Opera in four tableaus (1896)
Giuseppe Giacosa and Luigi Illica based on scenes
from the book »Scènes de la vie de bohème« by Henri Murger
In a loose sequence of scenes, Puccini and his librettists not only tell a love story with a tragic ending, but also portray the subculture of bohemians in 19th-century Paris: their desire for freedom, both socially and artistically, their self-image as bogeymen of the bourgeoisie, and their everyday life that vacillates between excess and survival – a lifestyle that Puccini himself cultivated during his studies. In this opera, he created a new form of veristic melodrama with detailed musical descriptions of moods. His haunting and expressive score depicts the world of the bohemians and their surroundings as realistically and meticulously as it does the inner lives of the characters they were based on. In poetic images, Lindy Hume presents the work as a nostalgic retrospective of a carefree, all-too transient youth.
Christmas Eve in a garret in Paris
Rodolfo, a poet, and Marcello, a painter, are finding it difficult to work. It is cold in their garret. Rodolfo generously sacrifices his latest play to make a short-lived fire in the stove. Their friend Colline, a philosopher, joins them. He has just made a futile attempt to pawn his books on Christmas Eve. Schaunard, a musician, arrives shortly thereafter. To everyone’s surprise, he brings food, wine, wood, and money earned from an odd engagement: an eccentric Englishman had paid him to play a parrot to death. The money is still lying on the table when Benoît, the landlord, drops by unexpectedly to collect the overdue rent. The four artists get him drunk and manage to send him away empty-handed. They decide to spend Christmas Eve at Café Momus. Rodolfo remains behind in order to finish writing a newspaper article. There is a knock at the door: Mimì, a neighbor, asks for a light for her candle, which has gone out. She loses her key, which the two of them seek in the dark. Rodolfo makes sure that they do not find it too quickly. They draw closer to one another and fall in love. When Rodolfo’s friends call to him from below, the new couple goes with them to Café Momus.
A lively Christmas crowd fills the Latin Quarter. Street vendors hawk their wares; children crowd around Parpignol, who sells toys. The four Bohemians spend their money; Rodolfo buys a bonnet for Mimì. Finally, the group meets for dinner at Café Momus, where Musetta, Marcello’s former mistress, also turns up with a new, wealthy admirer, Alcindoro. Marcello is jealous. Musetta provokes him and then sends Alcindoro away on an errand so that she can return to Marcello. The two couples, Colline, and Schaunard depart in high spirits. When Alcindoro returns, he will have to pay the bill for the entire party.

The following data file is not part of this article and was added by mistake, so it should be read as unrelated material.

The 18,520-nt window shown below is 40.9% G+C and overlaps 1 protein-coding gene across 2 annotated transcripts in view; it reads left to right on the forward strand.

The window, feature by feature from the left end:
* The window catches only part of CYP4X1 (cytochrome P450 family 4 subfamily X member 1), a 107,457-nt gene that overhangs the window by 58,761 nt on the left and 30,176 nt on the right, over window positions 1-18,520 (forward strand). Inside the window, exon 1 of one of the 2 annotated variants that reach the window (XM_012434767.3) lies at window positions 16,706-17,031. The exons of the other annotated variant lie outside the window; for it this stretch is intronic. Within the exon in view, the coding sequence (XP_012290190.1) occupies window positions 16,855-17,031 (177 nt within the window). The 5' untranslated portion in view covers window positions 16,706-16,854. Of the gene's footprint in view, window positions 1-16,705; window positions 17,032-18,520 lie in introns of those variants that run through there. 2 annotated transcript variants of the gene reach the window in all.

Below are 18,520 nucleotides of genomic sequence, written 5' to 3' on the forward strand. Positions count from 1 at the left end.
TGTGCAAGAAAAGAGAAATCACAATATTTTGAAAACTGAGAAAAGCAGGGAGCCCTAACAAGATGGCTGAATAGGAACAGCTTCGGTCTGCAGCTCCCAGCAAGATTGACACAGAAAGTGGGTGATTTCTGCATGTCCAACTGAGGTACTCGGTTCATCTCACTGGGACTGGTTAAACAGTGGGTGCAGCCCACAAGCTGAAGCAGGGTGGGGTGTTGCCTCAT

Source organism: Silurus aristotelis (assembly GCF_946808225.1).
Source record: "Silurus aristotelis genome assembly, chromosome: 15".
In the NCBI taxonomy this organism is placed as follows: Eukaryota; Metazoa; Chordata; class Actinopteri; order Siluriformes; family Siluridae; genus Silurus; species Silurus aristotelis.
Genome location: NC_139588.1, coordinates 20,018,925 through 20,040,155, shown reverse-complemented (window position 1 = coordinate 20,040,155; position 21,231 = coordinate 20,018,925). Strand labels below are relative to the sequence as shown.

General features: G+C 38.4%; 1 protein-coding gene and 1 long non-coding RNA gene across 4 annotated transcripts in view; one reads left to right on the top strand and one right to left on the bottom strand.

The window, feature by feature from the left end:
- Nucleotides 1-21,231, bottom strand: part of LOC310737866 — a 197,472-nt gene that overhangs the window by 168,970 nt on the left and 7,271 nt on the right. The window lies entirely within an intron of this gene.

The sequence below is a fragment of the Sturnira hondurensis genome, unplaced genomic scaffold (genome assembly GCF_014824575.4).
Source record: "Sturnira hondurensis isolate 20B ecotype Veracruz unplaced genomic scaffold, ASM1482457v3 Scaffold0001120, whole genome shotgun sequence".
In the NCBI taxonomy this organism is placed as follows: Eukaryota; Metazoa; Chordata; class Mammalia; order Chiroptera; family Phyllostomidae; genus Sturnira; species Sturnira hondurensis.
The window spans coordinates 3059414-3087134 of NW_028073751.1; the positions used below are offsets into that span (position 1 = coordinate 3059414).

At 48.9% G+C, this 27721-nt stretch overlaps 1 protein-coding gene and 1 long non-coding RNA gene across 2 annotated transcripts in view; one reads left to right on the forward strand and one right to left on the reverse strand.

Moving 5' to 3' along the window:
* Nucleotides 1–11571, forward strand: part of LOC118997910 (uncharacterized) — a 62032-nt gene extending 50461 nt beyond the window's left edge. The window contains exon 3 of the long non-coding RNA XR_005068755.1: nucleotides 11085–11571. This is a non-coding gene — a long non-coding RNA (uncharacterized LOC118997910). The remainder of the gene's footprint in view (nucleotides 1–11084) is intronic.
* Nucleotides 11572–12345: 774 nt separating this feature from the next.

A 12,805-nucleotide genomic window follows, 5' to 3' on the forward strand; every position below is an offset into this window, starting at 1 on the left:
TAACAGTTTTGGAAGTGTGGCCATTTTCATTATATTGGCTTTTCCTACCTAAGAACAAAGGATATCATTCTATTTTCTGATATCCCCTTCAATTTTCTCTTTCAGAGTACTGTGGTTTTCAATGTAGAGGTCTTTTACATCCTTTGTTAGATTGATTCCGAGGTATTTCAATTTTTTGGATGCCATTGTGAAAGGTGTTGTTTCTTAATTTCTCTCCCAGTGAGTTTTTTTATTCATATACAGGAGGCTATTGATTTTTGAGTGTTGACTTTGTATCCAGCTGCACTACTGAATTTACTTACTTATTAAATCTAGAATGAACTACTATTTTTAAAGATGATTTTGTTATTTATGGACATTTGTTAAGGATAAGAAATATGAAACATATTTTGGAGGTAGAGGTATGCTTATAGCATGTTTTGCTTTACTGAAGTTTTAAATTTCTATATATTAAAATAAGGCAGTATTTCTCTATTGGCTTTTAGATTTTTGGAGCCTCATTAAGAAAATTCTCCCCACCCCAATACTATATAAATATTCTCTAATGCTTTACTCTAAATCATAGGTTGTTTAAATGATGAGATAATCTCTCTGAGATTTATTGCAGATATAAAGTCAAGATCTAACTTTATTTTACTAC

A February morning on the outskirts of the city
Marcello is working as a »bar painter« in a tavern on the outskirts of the city, where Musetta performs as a singer. Mimì wants to speak to him about Rodolfo’s unfounded jealousy. Marcello advises her to leave him. When Rodolfo arrives, Mimì hides and overhears the real reason for Rodolfo’s behavior: he feels unable to provide for Mimì, who is seriously ill. Mimì emerges from her hiding place. She and Rodolfo now decide to stay together until the end of the winter. After a scene of violent jealousy, Musetta leaves Marcello.
In the garret, six months later
Marcello and Rodolfo are unable to work. Although neither wants to admit it to the other, their thoughts are with Musetta and Mimì, whom they have not seen for a long time. This time Colline and Schaunard arrive with just a meager dinner. The four friends attempt to make the best of the situation by making jokes. Musetta arrives with Mimì, who is dying and wants to see Rodolfo one more time. Musetta pawns her earrings and Colline his beloved coat so that they can buy medicine, obtain a doctor, and fulfill a last wish for the dying girl. Left alone, Rodolfo and Mimì reminisce about their first meeting. The friends return, and Mimì dies. Rodolfo is the last to realize it.